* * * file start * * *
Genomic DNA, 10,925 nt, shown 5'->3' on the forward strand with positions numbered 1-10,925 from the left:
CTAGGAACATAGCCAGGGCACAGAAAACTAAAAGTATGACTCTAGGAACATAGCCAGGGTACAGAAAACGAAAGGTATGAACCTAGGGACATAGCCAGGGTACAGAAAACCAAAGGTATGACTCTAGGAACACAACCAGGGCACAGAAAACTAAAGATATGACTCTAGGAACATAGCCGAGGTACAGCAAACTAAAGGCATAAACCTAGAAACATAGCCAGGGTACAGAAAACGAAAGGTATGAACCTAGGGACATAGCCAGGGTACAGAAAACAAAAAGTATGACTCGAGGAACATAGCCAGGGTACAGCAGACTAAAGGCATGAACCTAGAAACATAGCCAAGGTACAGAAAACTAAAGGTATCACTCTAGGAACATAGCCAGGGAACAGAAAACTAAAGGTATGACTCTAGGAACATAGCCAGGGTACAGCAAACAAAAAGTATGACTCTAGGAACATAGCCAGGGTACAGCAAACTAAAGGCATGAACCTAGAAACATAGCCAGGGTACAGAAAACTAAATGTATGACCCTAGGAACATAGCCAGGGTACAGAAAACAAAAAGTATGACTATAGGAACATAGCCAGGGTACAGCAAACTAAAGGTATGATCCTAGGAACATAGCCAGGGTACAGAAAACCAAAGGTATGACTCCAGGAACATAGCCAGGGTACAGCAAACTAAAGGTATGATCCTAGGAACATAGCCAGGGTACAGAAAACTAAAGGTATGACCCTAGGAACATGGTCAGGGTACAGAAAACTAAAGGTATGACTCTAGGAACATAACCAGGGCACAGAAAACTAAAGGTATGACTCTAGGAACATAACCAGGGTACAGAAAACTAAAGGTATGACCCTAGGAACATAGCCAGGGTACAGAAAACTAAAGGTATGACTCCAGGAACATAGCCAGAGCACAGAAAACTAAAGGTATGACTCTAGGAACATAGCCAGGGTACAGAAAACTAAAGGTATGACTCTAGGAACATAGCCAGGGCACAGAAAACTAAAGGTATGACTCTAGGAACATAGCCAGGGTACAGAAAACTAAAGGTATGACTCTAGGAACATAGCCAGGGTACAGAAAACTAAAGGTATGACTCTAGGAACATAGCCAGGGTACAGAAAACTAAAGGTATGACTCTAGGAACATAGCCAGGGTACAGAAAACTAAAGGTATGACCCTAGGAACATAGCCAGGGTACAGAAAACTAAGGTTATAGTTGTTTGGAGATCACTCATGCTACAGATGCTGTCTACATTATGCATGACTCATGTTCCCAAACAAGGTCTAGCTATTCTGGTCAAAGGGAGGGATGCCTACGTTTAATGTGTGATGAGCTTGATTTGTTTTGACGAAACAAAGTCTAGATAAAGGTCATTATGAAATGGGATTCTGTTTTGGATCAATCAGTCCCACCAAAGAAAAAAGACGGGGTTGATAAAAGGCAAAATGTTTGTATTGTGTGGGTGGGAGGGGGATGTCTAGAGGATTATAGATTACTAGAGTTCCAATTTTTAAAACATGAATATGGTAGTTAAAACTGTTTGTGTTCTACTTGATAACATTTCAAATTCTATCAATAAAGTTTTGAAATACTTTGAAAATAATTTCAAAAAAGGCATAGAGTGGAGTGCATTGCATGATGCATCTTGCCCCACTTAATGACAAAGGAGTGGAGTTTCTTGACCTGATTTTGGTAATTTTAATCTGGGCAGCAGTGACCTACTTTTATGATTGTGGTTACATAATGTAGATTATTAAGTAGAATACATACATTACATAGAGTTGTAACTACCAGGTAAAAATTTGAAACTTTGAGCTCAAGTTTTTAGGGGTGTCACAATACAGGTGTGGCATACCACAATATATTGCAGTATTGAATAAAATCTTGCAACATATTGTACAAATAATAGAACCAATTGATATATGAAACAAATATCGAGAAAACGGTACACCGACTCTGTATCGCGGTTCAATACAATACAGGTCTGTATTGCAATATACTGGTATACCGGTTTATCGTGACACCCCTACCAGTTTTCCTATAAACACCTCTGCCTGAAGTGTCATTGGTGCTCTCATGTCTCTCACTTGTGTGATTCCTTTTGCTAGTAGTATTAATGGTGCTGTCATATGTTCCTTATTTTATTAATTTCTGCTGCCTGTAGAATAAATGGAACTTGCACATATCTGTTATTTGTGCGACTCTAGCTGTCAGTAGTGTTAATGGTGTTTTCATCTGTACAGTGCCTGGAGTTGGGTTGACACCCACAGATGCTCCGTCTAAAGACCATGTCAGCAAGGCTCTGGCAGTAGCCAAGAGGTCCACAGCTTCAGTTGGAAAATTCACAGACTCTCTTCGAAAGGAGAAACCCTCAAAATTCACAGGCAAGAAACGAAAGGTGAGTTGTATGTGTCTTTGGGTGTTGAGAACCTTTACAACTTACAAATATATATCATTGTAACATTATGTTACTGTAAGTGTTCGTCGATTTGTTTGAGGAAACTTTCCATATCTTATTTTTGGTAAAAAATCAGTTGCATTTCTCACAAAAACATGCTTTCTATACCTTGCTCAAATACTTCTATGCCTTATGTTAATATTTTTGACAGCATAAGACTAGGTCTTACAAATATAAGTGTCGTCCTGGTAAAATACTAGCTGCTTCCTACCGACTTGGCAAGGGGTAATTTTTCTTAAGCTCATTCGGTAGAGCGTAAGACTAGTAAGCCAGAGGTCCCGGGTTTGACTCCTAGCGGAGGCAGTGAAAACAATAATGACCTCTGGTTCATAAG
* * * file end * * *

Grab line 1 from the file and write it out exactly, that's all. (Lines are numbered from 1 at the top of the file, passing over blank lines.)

Genomic DNA, 10,925 nt, shown 5'->3' on the forward strand with positions numbered 1-10,925 from the left: